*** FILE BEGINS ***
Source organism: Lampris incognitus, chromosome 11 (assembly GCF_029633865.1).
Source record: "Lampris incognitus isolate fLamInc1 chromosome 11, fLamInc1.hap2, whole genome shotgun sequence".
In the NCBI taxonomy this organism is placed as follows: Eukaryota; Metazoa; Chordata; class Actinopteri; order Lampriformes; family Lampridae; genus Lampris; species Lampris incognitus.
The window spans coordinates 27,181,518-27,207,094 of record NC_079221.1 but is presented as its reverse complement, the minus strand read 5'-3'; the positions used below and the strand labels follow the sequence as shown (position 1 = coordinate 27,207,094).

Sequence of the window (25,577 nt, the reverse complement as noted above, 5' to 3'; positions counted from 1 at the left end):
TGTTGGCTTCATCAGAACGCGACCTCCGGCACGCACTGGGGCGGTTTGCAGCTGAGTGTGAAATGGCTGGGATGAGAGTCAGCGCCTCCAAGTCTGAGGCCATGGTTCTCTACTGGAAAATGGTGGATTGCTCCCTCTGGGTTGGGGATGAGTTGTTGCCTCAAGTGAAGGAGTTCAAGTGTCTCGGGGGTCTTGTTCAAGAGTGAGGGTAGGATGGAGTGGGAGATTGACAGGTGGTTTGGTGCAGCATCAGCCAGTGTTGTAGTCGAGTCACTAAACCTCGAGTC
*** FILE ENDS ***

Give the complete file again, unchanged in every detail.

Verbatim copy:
Source organism: Lampris incognitus, chromosome 11 (assembly GCF_029633865.1).
Source record: "Lampris incognitus isolate fLamInc1 chromosome 11, fLamInc1.hap2, whole genome shotgun sequence".
In the NCBI taxonomy this organism is placed as follows: Eukaryota; Metazoa; Chordata; class Actinopteri; order Lampriformes; family Lampridae; genus Lampris; species Lampris incognitus.
The window spans coordinates 27,181,518-27,207,094 of record NC_079221.1 but is presented as its reverse complement, the minus strand read 5'-3'; the positions used below and the strand labels follow the sequence as shown (position 1 = coordinate 27,207,094).

Sequence of the window (25,577 nt, the reverse complement as noted above, 5' to 3'; positions counted from 1 at the left end):
TGTTGGCTTCATCAGAACGCGACCTCCGGCACGCACTGGGGCGGTTTGCAGCTGAGTGTGAAATGGCTGGGATGAGAGTCAGCGCCTCCAAGTCTGAGGCCATGGTTCTCTACTGGAAAATGGTGGATTGCTCCCTCTGGGTTGGGGATGAGTTGTTGCCTCAAGTGAAGGAGTTCAAGTGTCTCGGGGGTCTTGTTCAAGAGTGAGGGTAGGATGGAGTGGGAGATTGACAGGTGGTTTGGTGCAGCATCAGCCAGTGTTGTAGTCGAGTCACTAAACCTCGAGTC